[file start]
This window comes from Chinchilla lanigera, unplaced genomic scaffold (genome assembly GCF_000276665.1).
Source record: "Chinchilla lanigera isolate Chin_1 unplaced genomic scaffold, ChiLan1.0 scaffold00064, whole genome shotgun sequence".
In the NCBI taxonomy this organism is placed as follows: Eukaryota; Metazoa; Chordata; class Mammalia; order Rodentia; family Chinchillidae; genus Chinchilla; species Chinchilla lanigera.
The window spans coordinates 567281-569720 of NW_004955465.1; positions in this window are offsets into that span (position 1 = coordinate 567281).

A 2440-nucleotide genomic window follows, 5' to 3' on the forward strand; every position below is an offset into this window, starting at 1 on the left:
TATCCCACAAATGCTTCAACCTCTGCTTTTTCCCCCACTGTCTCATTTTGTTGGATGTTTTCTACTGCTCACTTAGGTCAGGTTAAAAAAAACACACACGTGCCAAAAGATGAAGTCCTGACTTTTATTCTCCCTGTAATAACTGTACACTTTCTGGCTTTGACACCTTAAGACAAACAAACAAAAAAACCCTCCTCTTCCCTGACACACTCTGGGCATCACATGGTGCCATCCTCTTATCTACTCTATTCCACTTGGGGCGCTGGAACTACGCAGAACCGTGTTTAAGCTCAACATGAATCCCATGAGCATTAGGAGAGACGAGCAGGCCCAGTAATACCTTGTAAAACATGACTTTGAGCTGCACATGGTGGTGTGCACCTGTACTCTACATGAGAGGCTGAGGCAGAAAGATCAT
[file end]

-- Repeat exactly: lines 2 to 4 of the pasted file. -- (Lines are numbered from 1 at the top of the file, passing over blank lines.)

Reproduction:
Source record: "Chinchilla lanigera isolate Chin_1 unplaced genomic scaffold, ChiLan1.0 scaffold00064, whole genome shotgun sequence".
In the NCBI taxonomy this organism is placed as follows: Eukaryota; Metazoa; Chordata; class Mammalia; order Rodentia; family Chinchillidae; genus Chinchilla; species Chinchilla lanigera.
The window spans coordinates 567281-569720 of NW_004955465.1; positions in this window are offsets into that span (position 1 = coordinate 567281).